Hi guys! The book we are going to review today is a 1997 Pulitzer Prize awardee. It’s actually a memoir. I don’t really read memoirs because I think it’s a little pretentious (oh well, I’m absurd like that) and a little edited out of reality. But I gave this one a try and I did not regret reading it. I actually had a hard time finishing this book because it’s really heavy and the format isn’t really the traditional novel format. It doesn’t have quotation marks and some of the accents are sometimes indistinguishable. I finished this book more than a week and that was long for me, but nonetheless, I think I enjoyed reading it. So, here’s the review!
“When I look back on my childhood I wonder how I managed to survive at all. It was, of course, a miserable childhood: the happy childhood is hardly worth your while. Worse than the ordinary miserable childhood is the miserable Irish childhood, and worse yet is the miserable Irish Catholic childhood.”
So begins the luminous memoir of Frank McCourt, born in Depression-era Brooklyn to recent Irish immigrants and raised in the slums of Limerick, Ireland. Frank’s mother, Angela, has no money to feed the children since Frank’s father, Malachy, rarely works, and when he does he drinks his wages. Yet Malachy — exasperating, irresponsible, and beguiling — does nurture in Frank an appetite for the one thing he can provide: a story. Frank lives for his father’s tales of Cuchulain, who saved Ireland, and of the Angel on the Seventh Step, who brings his mother babies.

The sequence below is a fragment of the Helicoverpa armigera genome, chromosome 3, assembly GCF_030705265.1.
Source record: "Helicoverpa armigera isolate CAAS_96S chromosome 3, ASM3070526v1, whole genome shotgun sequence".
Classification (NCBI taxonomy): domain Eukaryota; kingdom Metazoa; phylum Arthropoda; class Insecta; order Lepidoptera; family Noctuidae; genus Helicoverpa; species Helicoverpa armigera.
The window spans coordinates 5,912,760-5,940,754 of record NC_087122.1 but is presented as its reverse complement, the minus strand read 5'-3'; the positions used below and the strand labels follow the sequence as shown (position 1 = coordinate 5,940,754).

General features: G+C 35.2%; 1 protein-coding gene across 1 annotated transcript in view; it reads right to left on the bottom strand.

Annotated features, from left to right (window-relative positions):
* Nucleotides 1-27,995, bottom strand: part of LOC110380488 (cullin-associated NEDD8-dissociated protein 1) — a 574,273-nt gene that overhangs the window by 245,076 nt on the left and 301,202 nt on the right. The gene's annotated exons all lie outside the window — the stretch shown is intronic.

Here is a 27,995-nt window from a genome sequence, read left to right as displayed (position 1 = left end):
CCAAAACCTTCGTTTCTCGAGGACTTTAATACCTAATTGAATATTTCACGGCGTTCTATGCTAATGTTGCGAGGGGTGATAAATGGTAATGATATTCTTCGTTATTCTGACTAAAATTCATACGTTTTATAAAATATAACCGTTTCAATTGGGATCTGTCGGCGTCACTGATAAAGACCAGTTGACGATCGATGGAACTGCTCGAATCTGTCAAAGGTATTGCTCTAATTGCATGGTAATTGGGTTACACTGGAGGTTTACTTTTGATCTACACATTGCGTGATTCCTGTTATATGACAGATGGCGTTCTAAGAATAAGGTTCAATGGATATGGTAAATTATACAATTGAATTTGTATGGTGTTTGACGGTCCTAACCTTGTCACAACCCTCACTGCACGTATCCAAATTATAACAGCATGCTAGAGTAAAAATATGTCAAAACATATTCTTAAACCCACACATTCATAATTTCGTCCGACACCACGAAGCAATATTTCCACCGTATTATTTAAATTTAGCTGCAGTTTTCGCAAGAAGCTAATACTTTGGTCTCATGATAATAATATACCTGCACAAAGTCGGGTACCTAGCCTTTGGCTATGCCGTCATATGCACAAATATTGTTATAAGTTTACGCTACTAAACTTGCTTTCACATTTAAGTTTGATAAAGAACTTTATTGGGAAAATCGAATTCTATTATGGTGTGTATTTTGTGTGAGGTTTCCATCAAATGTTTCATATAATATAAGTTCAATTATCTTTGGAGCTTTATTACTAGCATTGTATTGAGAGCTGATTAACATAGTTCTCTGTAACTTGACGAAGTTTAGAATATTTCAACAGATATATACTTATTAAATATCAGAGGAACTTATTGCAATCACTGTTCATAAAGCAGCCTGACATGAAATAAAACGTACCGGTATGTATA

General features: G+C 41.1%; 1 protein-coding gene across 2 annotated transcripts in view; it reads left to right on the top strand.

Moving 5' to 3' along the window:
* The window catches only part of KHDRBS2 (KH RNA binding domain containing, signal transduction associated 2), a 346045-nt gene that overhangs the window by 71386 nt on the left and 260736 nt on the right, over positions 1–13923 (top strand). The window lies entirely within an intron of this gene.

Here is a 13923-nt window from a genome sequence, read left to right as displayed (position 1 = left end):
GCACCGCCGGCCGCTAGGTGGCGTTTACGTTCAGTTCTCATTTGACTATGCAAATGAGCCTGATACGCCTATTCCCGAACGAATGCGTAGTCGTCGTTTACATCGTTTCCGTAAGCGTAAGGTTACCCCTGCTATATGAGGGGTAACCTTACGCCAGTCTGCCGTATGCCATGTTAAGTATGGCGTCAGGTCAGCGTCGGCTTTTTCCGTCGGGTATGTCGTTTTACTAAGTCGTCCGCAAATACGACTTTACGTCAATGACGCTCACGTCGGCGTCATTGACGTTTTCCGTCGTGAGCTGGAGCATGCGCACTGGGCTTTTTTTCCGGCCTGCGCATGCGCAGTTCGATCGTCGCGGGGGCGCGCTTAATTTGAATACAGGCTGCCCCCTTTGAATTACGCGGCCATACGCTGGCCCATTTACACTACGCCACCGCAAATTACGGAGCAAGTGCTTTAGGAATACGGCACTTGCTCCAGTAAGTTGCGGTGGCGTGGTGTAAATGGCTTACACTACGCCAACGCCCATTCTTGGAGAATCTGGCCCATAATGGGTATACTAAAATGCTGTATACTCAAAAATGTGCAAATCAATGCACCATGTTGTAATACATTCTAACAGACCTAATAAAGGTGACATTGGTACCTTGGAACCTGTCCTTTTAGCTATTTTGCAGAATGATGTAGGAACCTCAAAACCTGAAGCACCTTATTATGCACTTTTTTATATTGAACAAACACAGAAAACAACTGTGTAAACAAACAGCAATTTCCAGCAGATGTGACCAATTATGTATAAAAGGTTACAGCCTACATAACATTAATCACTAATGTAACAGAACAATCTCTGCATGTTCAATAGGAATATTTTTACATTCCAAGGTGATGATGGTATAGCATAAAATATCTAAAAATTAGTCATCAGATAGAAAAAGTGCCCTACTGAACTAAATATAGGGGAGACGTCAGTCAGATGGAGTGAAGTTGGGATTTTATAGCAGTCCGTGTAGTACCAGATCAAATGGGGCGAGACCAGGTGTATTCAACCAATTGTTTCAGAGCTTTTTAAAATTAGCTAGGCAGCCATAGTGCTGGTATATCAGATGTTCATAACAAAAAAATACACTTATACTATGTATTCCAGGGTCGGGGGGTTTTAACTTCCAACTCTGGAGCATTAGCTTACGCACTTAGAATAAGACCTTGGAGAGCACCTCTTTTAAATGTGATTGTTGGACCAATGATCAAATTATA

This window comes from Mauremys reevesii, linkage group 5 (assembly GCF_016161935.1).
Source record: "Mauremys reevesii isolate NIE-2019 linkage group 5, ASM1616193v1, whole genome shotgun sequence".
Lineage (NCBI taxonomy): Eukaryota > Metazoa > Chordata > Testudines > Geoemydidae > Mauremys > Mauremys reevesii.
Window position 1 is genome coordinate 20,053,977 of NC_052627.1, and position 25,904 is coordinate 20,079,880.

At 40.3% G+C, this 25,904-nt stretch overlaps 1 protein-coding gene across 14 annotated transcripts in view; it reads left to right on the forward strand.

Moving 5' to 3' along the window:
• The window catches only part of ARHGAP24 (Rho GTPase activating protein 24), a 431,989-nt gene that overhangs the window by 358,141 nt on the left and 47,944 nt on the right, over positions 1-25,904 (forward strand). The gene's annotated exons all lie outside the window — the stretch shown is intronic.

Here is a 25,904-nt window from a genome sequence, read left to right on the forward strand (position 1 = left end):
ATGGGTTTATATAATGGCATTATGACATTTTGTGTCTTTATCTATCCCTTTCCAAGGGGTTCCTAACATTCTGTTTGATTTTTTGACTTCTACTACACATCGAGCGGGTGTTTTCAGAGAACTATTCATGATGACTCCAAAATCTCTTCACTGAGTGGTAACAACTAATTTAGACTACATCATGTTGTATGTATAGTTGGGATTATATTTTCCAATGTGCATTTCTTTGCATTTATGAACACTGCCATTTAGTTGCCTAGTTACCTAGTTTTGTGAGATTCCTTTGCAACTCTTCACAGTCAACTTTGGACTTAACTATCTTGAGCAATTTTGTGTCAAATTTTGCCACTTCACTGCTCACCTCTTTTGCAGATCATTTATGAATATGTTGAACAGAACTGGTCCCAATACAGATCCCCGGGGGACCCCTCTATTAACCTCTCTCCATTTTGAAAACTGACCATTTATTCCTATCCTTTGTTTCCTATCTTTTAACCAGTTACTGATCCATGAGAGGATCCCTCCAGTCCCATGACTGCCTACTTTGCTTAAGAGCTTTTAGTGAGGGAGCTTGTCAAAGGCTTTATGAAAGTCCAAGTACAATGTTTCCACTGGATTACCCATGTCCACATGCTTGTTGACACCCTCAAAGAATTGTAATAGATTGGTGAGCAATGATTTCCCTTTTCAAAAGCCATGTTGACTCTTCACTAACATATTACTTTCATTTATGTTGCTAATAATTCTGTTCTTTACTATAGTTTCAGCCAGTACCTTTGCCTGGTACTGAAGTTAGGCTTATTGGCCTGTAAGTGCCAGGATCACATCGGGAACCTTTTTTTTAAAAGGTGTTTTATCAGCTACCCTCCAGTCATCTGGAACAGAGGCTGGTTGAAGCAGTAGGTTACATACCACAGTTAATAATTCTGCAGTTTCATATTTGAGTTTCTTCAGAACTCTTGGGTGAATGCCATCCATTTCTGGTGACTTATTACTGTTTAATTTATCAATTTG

Perhaps it is story that accounts for Frank’s survival. Wearing rags for diapers, begging a pig’s head for Christmas dinner and gathering coal from the roadside to light a fire, Frank endures poverty, near-starvation and the casual cruelty of relatives and neighbors—yet lives to tell his tale with eloquence, exuberance, and remarkable forgiveness.
Angela’s Ashes, imbued on every page with Frank McCourt’s astounding humor and compassion, is a glorious book that bears all the marks of a classic.(goodreads)
Let me just say that this book is so depressing. It actually made me feel uncomfortable and I almost did not want to finish it. From the story of Frank’s mother and father to how his sister and brothers died and how they almost became beggars. I also had nothing to do with his father because I resented him for his alcohol problems. I wouldn’t want to experience something like that.
You will imagine everything that’s happening around them because the writing is easy to grasp once you get the hang of it.
I never thought that I would remember everything that happened in the book because I was really not that determined to finish it but I found myself really absorbing everything around Frank’s life and how I imagined him growing up and experiencing more out of life, which, if I’d be honest is really really hard and I don’t know how they survived those miserable years. Pig’s head for Christmas anyone? How about going to school with broken shoes and being rejected by the Priests for secondary school? I had a lot of issues with this book but not because I don’t like the writing and all that, but I found myself asking why those had to happen to little kids?! I.JUST.CAN’T.
I read a review that this is just a one sided account of Ireland during their time, but one sided or not, all I know is that life is hard for Frank. And how he survived? Well, people are resilient and he showed me that. He’s very inspiring and I’m glad he lived to tell the tale.
I got the 2nd book and looking forward to meet him again, soon 😉